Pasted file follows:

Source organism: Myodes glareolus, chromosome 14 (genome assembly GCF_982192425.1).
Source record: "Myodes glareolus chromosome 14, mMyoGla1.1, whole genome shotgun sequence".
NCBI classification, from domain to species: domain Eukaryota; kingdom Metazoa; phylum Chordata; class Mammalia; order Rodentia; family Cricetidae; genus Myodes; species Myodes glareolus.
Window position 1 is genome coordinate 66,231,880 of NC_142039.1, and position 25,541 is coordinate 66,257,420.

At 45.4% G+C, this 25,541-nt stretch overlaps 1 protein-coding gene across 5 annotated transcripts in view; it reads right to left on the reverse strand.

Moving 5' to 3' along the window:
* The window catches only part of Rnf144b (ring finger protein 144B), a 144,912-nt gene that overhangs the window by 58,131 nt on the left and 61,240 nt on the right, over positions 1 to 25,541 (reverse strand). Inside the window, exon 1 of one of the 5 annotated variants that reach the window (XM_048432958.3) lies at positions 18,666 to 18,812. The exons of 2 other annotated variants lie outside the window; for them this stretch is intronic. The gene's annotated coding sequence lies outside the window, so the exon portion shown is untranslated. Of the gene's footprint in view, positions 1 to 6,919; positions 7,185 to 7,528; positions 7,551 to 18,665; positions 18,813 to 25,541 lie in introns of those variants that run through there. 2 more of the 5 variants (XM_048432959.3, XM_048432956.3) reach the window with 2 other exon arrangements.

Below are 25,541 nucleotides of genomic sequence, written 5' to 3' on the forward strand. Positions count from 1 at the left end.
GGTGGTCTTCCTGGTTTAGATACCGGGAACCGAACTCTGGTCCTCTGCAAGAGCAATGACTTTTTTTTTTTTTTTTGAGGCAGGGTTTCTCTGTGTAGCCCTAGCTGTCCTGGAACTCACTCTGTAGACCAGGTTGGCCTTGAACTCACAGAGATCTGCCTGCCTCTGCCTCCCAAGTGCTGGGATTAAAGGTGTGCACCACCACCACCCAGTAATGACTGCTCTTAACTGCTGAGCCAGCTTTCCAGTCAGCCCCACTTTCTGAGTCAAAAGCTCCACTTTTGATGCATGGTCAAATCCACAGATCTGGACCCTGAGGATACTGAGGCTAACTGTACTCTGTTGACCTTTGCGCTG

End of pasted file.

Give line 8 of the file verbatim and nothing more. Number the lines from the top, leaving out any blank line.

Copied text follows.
Below are 25,541 nucleotides of genomic sequence, written 5' to 3' on the forward strand. Positions count from 1 at the left end.